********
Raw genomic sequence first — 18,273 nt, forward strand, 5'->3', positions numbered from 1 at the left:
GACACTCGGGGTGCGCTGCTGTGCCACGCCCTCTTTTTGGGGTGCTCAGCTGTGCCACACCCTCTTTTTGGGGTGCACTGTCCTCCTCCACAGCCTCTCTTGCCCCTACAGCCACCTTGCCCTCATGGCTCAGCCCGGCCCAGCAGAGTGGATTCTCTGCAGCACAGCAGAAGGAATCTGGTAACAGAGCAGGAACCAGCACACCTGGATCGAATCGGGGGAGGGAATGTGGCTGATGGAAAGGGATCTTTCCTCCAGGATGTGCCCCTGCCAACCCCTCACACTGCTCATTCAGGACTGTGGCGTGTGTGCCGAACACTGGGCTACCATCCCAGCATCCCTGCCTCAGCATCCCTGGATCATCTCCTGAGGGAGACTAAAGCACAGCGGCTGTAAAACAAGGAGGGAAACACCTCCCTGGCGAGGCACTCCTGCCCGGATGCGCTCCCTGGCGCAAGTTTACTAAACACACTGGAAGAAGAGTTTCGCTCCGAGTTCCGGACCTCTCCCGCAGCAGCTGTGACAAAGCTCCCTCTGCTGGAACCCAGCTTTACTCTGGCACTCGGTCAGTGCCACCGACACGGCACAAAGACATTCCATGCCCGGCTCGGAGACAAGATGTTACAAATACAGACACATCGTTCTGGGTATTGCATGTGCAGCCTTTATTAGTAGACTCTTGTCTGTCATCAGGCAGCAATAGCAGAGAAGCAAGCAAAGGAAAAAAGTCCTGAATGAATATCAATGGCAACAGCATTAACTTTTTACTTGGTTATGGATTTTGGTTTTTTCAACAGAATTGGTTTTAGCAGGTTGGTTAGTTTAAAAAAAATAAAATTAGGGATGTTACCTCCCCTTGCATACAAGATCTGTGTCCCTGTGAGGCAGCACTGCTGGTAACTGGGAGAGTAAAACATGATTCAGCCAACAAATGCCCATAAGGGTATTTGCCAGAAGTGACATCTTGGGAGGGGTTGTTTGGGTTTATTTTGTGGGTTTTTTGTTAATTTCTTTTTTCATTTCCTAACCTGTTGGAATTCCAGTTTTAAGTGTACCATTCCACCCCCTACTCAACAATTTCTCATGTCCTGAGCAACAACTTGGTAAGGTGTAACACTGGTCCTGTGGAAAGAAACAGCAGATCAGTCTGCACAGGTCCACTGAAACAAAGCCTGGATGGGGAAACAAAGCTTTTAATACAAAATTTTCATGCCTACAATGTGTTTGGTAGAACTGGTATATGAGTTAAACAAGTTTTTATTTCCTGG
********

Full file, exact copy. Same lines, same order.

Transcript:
Raw genomic sequence first — 18,273 nt, forward strand, 5'->3', positions numbered from 1 at the left:
GACACTCGGGGTGCGCTGCTGTGCCACGCCCTCTTTTTGGGGTGCTCAGCTGTGCCACACCCTCTTTTTGGGGTGCACTGTCCTCCTCCACAGCCTCTCTTGCCCCTACAGCCACCTTGCCCTCATGGCTCAGCCCGGCCCAGCAGAGTGGATTCTCTGCAGCACAGCAGAAGGAATCTGGTAACAGAGCAGGAACCAGCACACCTGGATCGAATCGGGGGAGGGAATGTGGCTGATGGAAAGGGATCTTTCCTCCAGGATGTGCCCCTGCCAACCCCTCACACTGCTCATTCAGGACTGTGGCGTGTGTGCCGAACACTGGGCTACCATCCCAGCATCCCTGCCTCAGCATCCCTGGATCATCTCCTGAGGGAGACTAAAGCACAGCGGCTGTAAAACAAGGAGGGAAACACCTCCCTGGCGAGGCACTCCTGCCCGGATGCGCTCCCTGGCGCAAGTTTACTAAACACACTGGAAGAAGAGTTTCGCTCCGAGTTCCGGACCTCTCCCGCAGCAGCTGTGACAAAGCTCCCTCTGCTGGAACCCAGCTTTACTCTGGCACTCGGTCAGTGCCACCGACACGGCACAAAGACATTCCATGCCCGGCTCGGAGACAAGATGTTACAAATACAGACACATCGTTCTGGGTATTGCATGTGCAGCCTTTATTAGTAGACTCTTGTCTGTCATCAGGCAGCAATAGCAGAGAAGCAAGCAAAGGAAAAAAGTCCTGAATGAATATCAATGGCAACAGCATTAACTTTTTACTTGGTTATGGATTTTGGTTTTTTCAACAGAATTGGTTTTAGCAGGTTGGTTAGTTTAAAAAAAATAAAATTAGGGATGTTACCTCCCCTTGCATACAAGATCTGTGTCCCTGTGAGGCAGCACTGCTGGTAACTGGGAGAGTAAAACATGATTCAGCCAACAAATGCCCATAAGGGTATTTGCCAGAAGTGACATCTTGGGAGGGGTTGTTTGGGTTTATTTTGTGGGTTTTTTGTTAATTTCTTTTTTCATTTCCTAACCTGTTGGAATTCCAGTTTTAAGTGTACCATTCCACCCCCTACTCAACAATTTCTCATGTCCTGAGCAACAACTTGGTAAGGTGTAACACTGGTCCTGTGGAAAGAAACAGCAGATCAGTCTGCACAGGTCCACTGAAACAAAGCCTGGATGGGGAAACAAAGCTTTTAATACAAAATTTTCATGCCTACAATGTGTTTGGTAGAACTGGTATATGAGTTAAACAAGTTTTTATTTCCTGG